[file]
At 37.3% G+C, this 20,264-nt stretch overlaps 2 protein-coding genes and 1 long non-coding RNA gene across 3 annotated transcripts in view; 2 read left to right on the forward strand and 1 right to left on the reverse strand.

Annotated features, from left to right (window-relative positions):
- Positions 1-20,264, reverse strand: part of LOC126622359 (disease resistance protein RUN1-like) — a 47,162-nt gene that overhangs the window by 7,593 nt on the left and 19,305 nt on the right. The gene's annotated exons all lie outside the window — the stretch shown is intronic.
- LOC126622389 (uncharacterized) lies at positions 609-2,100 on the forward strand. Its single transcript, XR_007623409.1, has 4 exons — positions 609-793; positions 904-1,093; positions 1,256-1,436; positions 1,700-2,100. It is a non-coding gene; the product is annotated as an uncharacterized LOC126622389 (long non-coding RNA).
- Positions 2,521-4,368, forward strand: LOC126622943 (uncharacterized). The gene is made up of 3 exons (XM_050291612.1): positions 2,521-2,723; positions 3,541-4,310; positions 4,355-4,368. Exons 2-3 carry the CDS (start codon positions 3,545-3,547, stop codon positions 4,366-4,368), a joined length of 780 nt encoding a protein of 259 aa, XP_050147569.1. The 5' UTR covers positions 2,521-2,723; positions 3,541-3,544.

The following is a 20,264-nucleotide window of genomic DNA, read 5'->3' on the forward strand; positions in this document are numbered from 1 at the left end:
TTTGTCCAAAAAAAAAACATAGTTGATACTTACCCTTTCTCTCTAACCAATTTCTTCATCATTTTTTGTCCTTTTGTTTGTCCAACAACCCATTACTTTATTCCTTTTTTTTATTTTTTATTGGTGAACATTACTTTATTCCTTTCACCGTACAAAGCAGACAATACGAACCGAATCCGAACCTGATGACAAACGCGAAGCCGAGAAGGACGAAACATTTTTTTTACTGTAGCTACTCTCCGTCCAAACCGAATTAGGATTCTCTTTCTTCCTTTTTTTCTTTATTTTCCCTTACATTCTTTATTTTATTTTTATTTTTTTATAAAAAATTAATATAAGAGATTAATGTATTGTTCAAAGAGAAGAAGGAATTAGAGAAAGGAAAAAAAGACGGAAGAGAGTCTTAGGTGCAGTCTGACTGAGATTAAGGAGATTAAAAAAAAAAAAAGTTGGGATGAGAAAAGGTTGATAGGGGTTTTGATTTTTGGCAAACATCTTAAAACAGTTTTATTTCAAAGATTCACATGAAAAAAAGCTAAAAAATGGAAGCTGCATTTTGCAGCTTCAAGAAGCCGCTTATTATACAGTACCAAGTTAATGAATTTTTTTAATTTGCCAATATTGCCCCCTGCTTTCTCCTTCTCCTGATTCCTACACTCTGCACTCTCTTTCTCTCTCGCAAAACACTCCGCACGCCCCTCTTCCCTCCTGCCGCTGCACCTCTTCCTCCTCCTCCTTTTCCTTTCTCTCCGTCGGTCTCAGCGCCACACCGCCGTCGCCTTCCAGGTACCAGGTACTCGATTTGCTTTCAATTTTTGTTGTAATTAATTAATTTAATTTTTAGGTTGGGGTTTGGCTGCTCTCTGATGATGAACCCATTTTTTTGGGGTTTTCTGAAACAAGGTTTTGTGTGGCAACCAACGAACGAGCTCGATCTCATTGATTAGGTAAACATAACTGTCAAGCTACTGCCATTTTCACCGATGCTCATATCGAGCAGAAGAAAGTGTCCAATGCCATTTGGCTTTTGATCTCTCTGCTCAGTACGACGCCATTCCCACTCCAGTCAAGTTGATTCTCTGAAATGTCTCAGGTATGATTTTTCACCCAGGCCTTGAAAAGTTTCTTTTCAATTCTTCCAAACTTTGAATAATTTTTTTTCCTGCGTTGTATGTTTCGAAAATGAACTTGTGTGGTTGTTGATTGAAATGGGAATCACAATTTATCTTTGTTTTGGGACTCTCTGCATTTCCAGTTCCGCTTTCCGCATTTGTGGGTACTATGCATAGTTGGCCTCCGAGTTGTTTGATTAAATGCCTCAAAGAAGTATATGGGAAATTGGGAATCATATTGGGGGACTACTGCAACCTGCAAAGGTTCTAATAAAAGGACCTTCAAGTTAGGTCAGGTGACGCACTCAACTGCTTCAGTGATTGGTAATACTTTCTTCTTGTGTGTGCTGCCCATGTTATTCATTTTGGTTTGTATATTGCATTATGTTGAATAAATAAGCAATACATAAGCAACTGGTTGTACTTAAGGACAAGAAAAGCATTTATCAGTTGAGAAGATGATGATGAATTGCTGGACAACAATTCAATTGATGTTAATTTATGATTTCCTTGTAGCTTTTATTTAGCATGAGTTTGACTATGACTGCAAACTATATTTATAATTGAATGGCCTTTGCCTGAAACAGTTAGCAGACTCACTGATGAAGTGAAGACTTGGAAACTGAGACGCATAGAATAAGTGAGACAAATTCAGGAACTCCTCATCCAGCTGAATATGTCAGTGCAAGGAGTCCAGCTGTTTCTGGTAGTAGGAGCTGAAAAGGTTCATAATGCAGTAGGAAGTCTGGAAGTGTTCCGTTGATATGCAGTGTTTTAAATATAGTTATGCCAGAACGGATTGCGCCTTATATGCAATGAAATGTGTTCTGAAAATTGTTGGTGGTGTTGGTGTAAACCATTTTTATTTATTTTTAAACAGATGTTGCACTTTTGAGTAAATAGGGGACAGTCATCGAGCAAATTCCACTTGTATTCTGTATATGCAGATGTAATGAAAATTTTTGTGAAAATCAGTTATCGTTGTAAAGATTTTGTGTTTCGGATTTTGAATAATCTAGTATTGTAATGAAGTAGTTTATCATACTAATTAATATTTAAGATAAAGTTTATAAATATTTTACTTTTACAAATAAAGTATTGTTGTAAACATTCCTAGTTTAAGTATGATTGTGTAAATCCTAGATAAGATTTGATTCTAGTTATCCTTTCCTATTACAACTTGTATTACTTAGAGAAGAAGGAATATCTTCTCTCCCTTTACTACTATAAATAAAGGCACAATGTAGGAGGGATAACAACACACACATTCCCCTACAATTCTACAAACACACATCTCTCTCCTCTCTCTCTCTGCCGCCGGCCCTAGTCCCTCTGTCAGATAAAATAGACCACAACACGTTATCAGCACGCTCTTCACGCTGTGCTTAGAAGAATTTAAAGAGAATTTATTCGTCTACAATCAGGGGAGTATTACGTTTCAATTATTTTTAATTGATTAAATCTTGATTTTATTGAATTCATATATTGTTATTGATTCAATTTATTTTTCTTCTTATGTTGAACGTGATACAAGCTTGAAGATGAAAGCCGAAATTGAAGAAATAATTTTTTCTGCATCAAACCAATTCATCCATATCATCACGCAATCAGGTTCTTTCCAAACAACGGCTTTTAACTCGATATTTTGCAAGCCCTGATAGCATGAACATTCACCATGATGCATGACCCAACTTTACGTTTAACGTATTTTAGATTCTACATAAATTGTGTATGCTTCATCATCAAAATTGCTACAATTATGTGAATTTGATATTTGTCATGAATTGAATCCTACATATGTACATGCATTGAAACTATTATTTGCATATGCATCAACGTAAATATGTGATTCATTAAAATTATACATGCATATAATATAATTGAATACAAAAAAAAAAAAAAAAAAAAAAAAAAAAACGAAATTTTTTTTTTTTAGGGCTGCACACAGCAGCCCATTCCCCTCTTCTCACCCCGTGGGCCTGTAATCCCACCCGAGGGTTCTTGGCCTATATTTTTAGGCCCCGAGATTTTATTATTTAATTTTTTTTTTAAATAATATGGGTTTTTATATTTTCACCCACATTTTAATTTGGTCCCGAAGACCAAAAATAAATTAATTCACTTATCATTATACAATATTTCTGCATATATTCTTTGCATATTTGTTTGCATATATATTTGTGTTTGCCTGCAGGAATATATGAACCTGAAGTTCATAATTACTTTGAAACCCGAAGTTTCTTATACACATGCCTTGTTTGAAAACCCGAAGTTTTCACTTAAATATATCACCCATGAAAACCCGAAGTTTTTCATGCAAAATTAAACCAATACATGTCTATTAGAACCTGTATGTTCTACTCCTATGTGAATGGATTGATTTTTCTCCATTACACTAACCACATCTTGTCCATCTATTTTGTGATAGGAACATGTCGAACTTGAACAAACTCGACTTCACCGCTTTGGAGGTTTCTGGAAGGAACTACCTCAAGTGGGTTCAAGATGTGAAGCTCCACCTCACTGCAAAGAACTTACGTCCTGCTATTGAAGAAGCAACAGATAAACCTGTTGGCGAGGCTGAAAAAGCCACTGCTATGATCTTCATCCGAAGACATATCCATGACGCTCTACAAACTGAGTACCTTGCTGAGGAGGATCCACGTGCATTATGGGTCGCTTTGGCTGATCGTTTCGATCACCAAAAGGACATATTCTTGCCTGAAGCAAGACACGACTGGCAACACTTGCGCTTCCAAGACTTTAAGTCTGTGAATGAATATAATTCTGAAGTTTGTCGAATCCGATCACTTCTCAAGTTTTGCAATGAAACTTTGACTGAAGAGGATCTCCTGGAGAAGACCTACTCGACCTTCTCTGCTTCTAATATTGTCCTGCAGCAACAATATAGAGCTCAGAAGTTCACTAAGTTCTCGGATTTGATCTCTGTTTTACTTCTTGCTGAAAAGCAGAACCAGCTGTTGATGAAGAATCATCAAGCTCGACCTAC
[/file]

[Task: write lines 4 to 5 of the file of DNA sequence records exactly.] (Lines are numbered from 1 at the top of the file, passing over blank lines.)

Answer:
- LOC126622389 (uncharacterized) lies at positions 609-2,100 on the forward strand. Its single transcript, XR_007623409.1, has 4 exons — positions 609-793; positions 904-1,093; positions 1,256-1,436; positions 1,700-2,100. It is a non-coding gene; the product is annotated as an uncharacterized LOC126622389 (long non-coding RNA).
- Positions 2,521-4,368, forward strand: LOC126622943 (uncharacterized). The gene is made up of 3 exons (XM_050291612.1): positions 2,521-2,723; positions 3,541-4,310; positions 4,355-4,368. Exons 2-3 carry the CDS (start codon positions 3,545-3,547, stop codon positions 4,366-4,368), a joined length of 780 nt encoding a protein of 259 aa, XP_050147569.1. The 5' UTR covers positions 2,521-2,723; positions 3,541-3,544.